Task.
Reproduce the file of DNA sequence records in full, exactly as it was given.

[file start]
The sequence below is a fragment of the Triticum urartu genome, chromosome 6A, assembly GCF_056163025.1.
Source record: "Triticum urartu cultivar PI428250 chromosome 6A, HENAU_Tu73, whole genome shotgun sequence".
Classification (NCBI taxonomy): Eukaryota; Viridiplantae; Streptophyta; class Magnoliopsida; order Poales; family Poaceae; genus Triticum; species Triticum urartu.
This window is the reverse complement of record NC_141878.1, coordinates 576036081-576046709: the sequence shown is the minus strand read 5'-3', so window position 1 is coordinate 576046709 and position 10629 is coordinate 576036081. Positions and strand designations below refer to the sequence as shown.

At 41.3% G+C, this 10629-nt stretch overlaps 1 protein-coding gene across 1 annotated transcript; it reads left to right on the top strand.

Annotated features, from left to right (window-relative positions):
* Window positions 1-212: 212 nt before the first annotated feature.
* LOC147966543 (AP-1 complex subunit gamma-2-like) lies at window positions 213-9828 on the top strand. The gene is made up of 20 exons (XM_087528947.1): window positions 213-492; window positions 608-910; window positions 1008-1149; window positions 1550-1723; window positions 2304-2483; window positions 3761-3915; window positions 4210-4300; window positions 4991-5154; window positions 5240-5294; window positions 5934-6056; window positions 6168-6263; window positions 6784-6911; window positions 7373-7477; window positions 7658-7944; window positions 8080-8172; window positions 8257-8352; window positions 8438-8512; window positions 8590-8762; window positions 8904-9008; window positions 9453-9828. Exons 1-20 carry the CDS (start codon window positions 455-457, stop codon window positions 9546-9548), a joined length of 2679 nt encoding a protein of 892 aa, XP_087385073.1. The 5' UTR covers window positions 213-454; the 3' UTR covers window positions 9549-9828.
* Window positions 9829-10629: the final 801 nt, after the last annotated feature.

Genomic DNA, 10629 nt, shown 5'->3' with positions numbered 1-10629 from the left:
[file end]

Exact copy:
The sequence below is a fragment of the Triticum urartu genome, chromosome 6A, assembly GCF_056163025.1.
Source record: "Triticum urartu cultivar PI428250 chromosome 6A, HENAU_Tu73, whole genome shotgun sequence".
Classification (NCBI taxonomy): Eukaryota; Viridiplantae; Streptophyta; class Magnoliopsida; order Poales; family Poaceae; genus Triticum; species Triticum urartu.
This window is the reverse complement of record NC_141878.1, coordinates 576036081-576046709: the sequence shown is the minus strand read 5'-3', so window position 1 is coordinate 576046709 and position 10629 is coordinate 576036081. Positions and strand designations below refer to the sequence as shown.

At 41.3% G+C, this 10629-nt stretch overlaps 1 protein-coding gene across 1 annotated transcript; it reads left to right on the top strand.

Annotated features, from left to right (window-relative positions):
* Window positions 1-212: 212 nt before the first annotated feature.
* LOC147966543 (AP-1 complex subunit gamma-2-like) lies at window positions 213-9828 on the top strand. The gene is made up of 20 exons (XM_087528947.1): window positions 213-492; window positions 608-910; window positions 1008-1149; window positions 1550-1723; window positions 2304-2483; window positions 3761-3915; window positions 4210-4300; window positions 4991-5154; window positions 5240-5294; window positions 5934-6056; window positions 6168-6263; window positions 6784-6911; window positions 7373-7477; window positions 7658-7944; window positions 8080-8172; window positions 8257-8352; window positions 8438-8512; window positions 8590-8762; window positions 8904-9008; window positions 9453-9828. Exons 1-20 carry the CDS (start codon window positions 455-457, stop codon window positions 9546-9548), a joined length of 2679 nt encoding a protein of 892 aa, XP_087385073.1. The 5' UTR covers window positions 213-454; the 3' UTR covers window positions 9549-9828.
* Window positions 9829-10629: the final 801 nt, after the last annotated feature.

Genomic DNA, 10629 nt, shown 5'->3' with positions numbered 1-10629 from the left: